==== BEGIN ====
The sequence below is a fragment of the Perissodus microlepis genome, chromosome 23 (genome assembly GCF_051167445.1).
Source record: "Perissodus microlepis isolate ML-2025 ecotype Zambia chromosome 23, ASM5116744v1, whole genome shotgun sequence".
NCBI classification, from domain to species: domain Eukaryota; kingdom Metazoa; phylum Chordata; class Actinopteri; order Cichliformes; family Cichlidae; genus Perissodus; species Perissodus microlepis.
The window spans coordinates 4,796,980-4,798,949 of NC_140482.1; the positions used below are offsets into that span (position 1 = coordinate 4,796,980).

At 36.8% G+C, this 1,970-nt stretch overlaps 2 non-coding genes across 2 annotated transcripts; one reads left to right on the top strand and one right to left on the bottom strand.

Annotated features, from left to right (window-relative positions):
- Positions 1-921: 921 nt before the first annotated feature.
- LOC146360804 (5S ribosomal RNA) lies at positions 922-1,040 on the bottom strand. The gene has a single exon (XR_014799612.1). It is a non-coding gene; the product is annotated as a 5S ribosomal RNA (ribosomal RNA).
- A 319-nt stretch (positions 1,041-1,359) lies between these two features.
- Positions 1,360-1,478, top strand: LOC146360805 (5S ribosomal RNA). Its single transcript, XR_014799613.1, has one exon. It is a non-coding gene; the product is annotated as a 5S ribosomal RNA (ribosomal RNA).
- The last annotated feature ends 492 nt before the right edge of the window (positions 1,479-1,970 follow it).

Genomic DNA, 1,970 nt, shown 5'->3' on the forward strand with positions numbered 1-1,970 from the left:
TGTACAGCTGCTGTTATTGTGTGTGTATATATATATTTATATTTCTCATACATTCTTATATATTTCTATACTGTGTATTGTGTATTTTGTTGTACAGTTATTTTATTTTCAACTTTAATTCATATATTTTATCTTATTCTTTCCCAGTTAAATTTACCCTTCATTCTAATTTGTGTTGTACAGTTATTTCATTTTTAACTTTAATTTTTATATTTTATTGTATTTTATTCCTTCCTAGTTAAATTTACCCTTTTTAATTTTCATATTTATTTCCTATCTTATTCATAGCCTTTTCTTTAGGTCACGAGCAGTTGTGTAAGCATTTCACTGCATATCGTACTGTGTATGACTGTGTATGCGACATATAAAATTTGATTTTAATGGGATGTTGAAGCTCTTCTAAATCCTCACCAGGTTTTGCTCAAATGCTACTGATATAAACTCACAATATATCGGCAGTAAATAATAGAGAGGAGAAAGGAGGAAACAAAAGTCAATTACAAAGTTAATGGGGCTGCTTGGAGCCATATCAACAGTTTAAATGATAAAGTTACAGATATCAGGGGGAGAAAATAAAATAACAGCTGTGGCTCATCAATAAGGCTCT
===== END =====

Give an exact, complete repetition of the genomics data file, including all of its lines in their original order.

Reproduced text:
The sequence below is a fragment of the Perissodus microlepis genome, chromosome 23 (genome assembly GCF_051167445.1).
Source record: "Perissodus microlepis isolate ML-2025 ecotype Zambia chromosome 23, ASM5116744v1, whole genome shotgun sequence".
NCBI classification, from domain to species: domain Eukaryota; kingdom Metazoa; phylum Chordata; class Actinopteri; order Cichliformes; family Cichlidae; genus Perissodus; species Perissodus microlepis.
The window spans coordinates 4,796,980-4,798,949 of NC_140482.1; the positions used below are offsets into that span (position 1 = coordinate 4,796,980).

At 36.8% G+C, this 1,970-nt stretch overlaps 2 non-coding genes across 2 annotated transcripts; one reads left to right on the top strand and one right to left on the bottom strand.

Annotated features, from left to right (window-relative positions):
- Positions 1-921: 921 nt before the first annotated feature.
- LOC146360804 (5S ribosomal RNA) lies at positions 922-1,040 on the bottom strand. The gene has a single exon (XR_014799612.1). It is a non-coding gene; the product is annotated as a 5S ribosomal RNA (ribosomal RNA).
- A 319-nt stretch (positions 1,041-1,359) lies between these two features.
- Positions 1,360-1,478, top strand: LOC146360805 (5S ribosomal RNA). Its single transcript, XR_014799613.1, has one exon. It is a non-coding gene; the product is annotated as a 5S ribosomal RNA (ribosomal RNA).
- The last annotated feature ends 492 nt before the right edge of the window (positions 1,479-1,970 follow it).

Genomic DNA, 1,970 nt, shown 5'->3' on the forward strand with positions numbered 1-1,970 from the left:
TGTACAGCTGCTGTTATTGTGTGTGTATATATATATTTATATTTCTCATACATTCTTATATATTTCTATACTGTGTATTGTGTATTTTGTTGTACAGTTATTTTATTTTCAACTTTAATTCATATATTTTATCTTATTCTTTCCCAGTTAAATTTACCCTTCATTCTAATTTGTGTTGTACAGTTATTTCATTTTTAACTTTAATTTTTATATTTTATTGTATTTTATTCCTTCCTAGTTAAATTTACCCTTTTTAATTTTCATATTTATTTCCTATCTTATTCATAGCCTTTTCTTTAGGTCACGAGCAGTTGTGTAAGCATTTCACTGCATATCGTACTGTGTATGACTGTGTATGCGACATATAAAATTTGATTTTAATGGGATGTTGAAGCTCTTCTAAATCCTCACCAGGTTTTGCTCAAATGCTACTGATATAAACTCACAATATATCGGCAGTAAATAATAGAGAGGAGAAAGGAGGAAACAAAAGTCAATTACAAAGTTAATGGGGCTGCTTGGAGCCATATCAACAGTTTAAATGATAAAGTTACAGATATCAGGGGGAGAAAATAAAATAACAGCTGTGGCTCATCAATAAGGCTCT